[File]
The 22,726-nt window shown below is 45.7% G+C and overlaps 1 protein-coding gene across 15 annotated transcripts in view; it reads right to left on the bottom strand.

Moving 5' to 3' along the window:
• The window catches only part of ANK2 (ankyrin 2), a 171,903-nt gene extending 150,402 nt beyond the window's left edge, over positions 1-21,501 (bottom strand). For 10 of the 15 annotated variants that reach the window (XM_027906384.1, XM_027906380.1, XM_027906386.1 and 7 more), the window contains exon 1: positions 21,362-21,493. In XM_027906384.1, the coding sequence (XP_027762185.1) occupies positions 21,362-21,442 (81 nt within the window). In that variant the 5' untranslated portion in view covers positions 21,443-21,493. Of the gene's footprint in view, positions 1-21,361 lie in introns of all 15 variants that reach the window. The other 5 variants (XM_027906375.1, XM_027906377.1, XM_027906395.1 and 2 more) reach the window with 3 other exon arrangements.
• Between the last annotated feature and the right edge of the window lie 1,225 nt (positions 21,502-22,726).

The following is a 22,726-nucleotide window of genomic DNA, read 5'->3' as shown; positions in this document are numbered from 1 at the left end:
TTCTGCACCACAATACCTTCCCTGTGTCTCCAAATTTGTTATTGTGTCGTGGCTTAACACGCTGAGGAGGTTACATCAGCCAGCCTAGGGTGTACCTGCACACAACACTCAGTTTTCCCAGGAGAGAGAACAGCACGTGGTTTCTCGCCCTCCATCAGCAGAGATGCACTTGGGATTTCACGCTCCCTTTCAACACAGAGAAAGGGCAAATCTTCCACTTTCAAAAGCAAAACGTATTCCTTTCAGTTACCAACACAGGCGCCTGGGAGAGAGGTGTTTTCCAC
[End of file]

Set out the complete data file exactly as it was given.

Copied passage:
The 22,726-nt window shown below is 45.7% G+C and overlaps 1 protein-coding gene across 15 annotated transcripts in view; it reads right to left on the bottom strand.

Moving 5' to 3' along the window:
• The window catches only part of ANK2 (ankyrin 2), a 171,903-nt gene extending 150,402 nt beyond the window's left edge, over positions 1-21,501 (bottom strand). For 10 of the 15 annotated variants that reach the window (XM_027906384.1, XM_027906380.1, XM_027906386.1 and 7 more), the window contains exon 1: positions 21,362-21,493. In XM_027906384.1, the coding sequence (XP_027762185.1) occupies positions 21,362-21,442 (81 nt within the window). In that variant the 5' untranslated portion in view covers positions 21,443-21,493. Of the gene's footprint in view, positions 1-21,361 lie in introns of all 15 variants that reach the window. The other 5 variants (XM_027906375.1, XM_027906377.1, XM_027906395.1 and 2 more) reach the window with 3 other exon arrangements.
• Between the last annotated feature and the right edge of the window lie 1,225 nt (positions 21,502-22,726).

The following is a 22,726-nucleotide window of genomic DNA, read 5'->3' as shown; positions in this document are numbered from 1 at the left end:
TTCTGCACCACAATACCTTCCCTGTGTCTCCAAATTTGTTATTGTGTCGTGGCTTAACACGCTGAGGAGGTTACATCAGCCAGCCTAGGGTGTACCTGCACACAACACTCAGTTTTCCCAGGAGAGAGAACAGCACGTGGTTTCTCGCCCTCCATCAGCAGAGATGCACTTGGGATTTCACGCTCCCTTTCAACACAGAGAAAGGGCAAATCTTCCACTTTCAAAAGCAAAACGTATTCCTTTCAGTTACCAACACAGGCGCCTGGGAGAGAGGTGTTTTCCAC